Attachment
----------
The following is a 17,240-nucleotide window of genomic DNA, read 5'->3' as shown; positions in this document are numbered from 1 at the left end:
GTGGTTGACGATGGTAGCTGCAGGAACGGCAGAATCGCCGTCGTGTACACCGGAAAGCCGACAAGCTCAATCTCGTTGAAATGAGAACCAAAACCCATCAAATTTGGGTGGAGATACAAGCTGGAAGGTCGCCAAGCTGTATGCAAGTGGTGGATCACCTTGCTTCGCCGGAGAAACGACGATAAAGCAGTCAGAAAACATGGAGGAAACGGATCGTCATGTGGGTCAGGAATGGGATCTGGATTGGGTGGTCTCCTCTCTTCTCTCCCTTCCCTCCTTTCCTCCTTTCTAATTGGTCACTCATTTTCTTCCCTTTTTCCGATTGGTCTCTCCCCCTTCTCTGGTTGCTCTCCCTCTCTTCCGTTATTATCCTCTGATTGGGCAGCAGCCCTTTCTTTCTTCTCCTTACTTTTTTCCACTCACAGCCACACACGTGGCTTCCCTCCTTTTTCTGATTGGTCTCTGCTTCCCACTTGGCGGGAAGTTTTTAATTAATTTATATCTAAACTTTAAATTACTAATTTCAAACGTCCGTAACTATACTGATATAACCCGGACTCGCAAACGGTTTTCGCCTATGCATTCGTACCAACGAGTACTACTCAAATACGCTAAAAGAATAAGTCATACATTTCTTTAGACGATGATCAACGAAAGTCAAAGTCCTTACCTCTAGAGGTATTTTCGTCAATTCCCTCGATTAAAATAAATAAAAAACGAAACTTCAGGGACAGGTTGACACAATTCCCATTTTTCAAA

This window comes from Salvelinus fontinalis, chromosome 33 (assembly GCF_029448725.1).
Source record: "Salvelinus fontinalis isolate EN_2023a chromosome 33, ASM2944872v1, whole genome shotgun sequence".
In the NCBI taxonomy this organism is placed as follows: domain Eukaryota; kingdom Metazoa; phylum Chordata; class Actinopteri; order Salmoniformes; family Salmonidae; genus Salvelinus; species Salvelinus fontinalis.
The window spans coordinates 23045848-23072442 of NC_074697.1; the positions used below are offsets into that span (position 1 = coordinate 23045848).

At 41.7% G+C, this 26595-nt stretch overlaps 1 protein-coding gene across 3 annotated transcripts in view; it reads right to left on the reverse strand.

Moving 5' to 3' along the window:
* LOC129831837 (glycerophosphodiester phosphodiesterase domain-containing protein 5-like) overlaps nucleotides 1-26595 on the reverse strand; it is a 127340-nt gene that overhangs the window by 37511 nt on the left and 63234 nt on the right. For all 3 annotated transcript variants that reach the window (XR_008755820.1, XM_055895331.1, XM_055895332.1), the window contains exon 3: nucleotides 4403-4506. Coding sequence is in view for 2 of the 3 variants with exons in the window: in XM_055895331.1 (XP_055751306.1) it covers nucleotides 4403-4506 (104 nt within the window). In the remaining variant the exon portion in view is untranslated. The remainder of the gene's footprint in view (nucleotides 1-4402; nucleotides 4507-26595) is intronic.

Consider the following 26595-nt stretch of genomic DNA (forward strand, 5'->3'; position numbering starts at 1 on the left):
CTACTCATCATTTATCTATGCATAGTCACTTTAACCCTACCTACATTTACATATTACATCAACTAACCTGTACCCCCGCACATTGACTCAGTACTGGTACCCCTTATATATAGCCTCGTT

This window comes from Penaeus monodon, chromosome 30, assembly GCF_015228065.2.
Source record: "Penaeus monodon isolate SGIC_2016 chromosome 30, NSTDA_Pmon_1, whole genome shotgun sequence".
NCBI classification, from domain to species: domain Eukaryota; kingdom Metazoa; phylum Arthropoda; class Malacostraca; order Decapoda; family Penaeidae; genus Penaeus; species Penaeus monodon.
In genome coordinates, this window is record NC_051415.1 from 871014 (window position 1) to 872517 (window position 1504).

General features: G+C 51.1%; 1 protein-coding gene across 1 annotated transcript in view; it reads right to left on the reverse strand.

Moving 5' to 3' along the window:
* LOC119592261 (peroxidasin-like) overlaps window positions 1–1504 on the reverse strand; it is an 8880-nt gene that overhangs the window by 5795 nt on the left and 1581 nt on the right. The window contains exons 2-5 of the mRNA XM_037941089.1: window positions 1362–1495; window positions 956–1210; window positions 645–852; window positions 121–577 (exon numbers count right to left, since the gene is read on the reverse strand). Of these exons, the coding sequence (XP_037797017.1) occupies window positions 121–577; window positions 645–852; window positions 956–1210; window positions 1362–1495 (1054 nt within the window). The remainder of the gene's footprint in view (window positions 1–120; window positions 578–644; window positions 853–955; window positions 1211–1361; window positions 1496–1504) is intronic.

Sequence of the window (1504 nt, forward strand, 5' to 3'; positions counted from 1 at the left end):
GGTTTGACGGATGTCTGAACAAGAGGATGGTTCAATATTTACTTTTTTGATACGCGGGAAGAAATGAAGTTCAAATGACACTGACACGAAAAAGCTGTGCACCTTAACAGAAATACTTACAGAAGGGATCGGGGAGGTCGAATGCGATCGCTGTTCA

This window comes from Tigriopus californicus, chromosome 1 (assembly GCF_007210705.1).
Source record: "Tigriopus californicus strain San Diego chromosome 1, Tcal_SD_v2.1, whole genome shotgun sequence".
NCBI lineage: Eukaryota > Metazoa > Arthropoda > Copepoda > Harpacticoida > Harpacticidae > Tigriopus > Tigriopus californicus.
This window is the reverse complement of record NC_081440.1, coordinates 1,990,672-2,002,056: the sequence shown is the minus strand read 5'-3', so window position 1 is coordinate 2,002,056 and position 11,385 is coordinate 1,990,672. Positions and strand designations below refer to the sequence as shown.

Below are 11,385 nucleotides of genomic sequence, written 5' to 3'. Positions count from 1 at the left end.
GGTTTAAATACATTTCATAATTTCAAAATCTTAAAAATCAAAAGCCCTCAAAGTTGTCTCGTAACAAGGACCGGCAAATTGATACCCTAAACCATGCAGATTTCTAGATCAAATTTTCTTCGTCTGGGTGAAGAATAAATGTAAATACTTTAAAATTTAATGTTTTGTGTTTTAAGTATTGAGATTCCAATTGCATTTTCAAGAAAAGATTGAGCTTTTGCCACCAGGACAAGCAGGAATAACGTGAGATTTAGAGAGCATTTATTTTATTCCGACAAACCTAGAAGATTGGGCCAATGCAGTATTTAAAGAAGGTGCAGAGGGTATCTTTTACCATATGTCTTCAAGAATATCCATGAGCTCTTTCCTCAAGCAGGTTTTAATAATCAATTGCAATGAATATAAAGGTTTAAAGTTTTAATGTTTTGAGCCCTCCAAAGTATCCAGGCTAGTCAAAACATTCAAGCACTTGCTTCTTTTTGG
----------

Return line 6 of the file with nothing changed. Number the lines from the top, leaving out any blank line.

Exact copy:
The window spans coordinates 23045848-23072442 of NC_074697.1; the positions used below are offsets into that span (position 1 = coordinate 23045848).